Tuesday, May 24, 2011

iPad Comics

It happens. My work with an academic schedule inevitably reaches a point where I don't have the time or energy to do the sorts of things I would like to be doing. Then, finally, the semester ends, and I get my life back -- only getting back to those personal projects is as difficult as, well, getting a jump on the next semester.

I've been recuperating with my newest gadget/tool/toy -- the iPad! As a relatively recent convert (about 4 years ago) to digital art and graphics pads, I was at least partially interested in the potential of touch screens for producing art, and more specifically, comics.

So, these pics are some initial doodling around with the Art Studio app. Nothing like a completed work yet, but I see the potential. And the drawbacks. I've purchased some premium apps, but none of them have the functionality or quality of my usual software tools (Photoshop, Illustrator, Manga Studio, ArtRage, etc.). Still, they aren't all that bad, either. And the iPad is definitely more portable.

And in that spirit, I am also making this post via the iPad in hopes that blogging with this gadget is something else I can begin to do regularly.

I've had my week of not showering and staying away from anything that seems too much like work. As I turn my attention to prepping a summer syllabus (and well, not), it also seems like time to get back to those things that matter to me...like this blog.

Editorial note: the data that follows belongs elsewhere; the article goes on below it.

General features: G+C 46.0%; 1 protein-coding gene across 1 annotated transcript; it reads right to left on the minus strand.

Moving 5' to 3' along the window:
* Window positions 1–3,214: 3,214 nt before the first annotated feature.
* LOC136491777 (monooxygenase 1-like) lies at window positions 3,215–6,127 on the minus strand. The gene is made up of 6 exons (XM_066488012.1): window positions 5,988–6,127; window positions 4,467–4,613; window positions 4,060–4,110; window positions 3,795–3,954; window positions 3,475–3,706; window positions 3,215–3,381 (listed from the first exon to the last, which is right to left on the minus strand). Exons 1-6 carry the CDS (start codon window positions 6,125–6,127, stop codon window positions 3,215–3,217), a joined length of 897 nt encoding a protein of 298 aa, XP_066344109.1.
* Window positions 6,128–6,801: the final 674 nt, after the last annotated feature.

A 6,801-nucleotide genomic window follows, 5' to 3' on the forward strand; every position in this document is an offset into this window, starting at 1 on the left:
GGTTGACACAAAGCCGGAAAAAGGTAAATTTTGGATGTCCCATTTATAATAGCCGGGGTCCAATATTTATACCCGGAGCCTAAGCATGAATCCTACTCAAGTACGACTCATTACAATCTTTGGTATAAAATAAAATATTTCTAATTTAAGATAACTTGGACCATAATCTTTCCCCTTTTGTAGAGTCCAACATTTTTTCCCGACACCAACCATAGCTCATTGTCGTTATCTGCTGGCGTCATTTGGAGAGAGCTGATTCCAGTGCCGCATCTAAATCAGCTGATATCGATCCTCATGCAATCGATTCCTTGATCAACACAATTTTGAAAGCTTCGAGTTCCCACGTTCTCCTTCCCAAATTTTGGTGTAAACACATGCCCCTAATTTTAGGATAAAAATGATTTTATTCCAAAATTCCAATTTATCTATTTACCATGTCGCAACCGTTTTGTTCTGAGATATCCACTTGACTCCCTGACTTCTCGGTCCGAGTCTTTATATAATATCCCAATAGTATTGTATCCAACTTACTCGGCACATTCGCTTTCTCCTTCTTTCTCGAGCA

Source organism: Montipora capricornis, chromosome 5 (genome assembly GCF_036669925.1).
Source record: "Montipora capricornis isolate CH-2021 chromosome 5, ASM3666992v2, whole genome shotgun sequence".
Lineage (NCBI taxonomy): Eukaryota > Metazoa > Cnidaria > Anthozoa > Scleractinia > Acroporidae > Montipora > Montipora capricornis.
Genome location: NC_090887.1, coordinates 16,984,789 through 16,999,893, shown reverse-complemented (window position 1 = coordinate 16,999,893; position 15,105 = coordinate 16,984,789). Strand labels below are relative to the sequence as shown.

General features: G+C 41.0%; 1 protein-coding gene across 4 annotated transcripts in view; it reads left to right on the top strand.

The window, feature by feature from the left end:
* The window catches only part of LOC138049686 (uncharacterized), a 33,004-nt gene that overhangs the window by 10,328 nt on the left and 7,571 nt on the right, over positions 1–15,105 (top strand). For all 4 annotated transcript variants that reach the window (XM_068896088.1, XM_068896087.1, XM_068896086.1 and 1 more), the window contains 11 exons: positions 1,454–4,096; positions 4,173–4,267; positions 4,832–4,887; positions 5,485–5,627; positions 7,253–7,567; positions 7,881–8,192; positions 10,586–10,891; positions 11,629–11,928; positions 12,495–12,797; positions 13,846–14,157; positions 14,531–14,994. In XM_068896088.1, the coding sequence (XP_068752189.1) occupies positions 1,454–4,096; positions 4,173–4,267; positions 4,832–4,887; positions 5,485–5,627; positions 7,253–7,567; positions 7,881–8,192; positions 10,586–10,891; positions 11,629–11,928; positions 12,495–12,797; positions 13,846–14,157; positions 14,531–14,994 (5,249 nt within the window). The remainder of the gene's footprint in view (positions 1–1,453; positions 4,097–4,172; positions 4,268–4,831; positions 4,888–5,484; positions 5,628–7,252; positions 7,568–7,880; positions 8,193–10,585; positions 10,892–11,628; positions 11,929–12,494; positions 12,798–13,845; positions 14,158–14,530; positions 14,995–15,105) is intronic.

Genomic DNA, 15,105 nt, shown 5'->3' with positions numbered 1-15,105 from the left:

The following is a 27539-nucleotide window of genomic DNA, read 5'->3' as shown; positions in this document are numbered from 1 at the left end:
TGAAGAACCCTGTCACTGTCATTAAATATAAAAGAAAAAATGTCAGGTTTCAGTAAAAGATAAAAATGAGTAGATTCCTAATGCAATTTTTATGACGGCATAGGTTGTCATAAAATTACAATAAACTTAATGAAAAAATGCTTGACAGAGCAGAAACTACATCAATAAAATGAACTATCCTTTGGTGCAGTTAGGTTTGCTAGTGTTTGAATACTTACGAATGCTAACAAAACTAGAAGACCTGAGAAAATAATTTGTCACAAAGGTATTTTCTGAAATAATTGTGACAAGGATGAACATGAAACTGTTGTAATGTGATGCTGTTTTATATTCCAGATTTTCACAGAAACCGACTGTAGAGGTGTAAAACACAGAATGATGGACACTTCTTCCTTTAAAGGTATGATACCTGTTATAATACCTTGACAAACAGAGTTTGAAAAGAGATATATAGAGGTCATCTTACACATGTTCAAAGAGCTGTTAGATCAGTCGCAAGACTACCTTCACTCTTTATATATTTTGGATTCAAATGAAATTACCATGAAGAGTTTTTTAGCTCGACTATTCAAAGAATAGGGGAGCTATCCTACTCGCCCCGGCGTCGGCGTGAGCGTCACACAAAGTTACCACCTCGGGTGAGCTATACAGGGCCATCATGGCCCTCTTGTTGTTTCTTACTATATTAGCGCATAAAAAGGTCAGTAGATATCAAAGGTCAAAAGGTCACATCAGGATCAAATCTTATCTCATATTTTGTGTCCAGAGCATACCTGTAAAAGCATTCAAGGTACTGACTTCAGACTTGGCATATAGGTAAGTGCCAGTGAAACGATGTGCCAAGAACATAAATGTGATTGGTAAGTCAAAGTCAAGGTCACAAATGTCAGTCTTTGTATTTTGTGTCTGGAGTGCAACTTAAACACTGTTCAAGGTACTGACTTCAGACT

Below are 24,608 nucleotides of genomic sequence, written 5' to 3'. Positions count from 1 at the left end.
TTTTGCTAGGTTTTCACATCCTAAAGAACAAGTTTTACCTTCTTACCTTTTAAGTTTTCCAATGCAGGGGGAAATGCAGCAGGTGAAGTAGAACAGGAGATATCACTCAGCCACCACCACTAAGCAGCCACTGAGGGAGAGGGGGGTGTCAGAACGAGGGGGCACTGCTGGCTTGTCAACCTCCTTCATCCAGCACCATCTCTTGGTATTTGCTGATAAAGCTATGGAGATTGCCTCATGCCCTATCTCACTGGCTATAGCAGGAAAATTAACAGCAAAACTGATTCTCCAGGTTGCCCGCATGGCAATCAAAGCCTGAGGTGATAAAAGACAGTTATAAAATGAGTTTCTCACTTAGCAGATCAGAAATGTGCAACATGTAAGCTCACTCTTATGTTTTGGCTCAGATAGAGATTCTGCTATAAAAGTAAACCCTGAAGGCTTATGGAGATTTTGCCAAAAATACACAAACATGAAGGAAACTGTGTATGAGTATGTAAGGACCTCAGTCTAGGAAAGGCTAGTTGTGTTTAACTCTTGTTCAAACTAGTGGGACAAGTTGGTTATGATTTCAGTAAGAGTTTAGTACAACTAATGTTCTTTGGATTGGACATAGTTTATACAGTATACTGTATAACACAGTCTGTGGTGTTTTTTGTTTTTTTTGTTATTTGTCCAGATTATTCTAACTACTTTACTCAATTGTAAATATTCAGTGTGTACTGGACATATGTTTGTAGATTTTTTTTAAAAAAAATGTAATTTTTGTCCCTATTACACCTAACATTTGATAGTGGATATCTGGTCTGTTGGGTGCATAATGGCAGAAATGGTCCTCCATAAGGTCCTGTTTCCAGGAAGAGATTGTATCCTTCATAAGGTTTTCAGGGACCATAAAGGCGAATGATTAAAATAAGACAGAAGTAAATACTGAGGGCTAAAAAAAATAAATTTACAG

- Posted using BlogPress from my iPad


  1. love it. love when you blog. please continue.

  2. I would be very interested in your phenomenological experience of the differences between iPad and Tablet drawing.

  3. I use a stylus for both, so at that level they are phenomenologically similar. The iPad though is a bit more like drawing because you are looking at the point of the tool instead of watching a screen that is in different place than your hand. That took some getting used to with the graphics pad.

    Mostly, though, it's an issue of software functionality. I've found no program yet (but I am no expert) with the line shaping dynamics of Manga Studio or Illustrator. The Vellum app for iPhone comes close, but it really only has an interesting preset that you can't adjust. Without some sort of shaping dynamic, digital lines look jerky and awkward. Part of the attraction of digital graphics is that it can correct your lack of craft, making a crappy line into a beautiful one.

    And then of course, there is editing. The difference between apps and software is generally that you can do more with software. Apps are, for whatever reason, usually paired down. For example, The ArtStudio app allows only 6 layers while the various software I use with the computer allow limitless layers. There are often work arounds with apps such that you can do most of what you can do on a computer, but those can get tedious.

    In some ways, the iPad functions for me more like a field sketchbook while the computer and graphics pad is a bit more like a studio.


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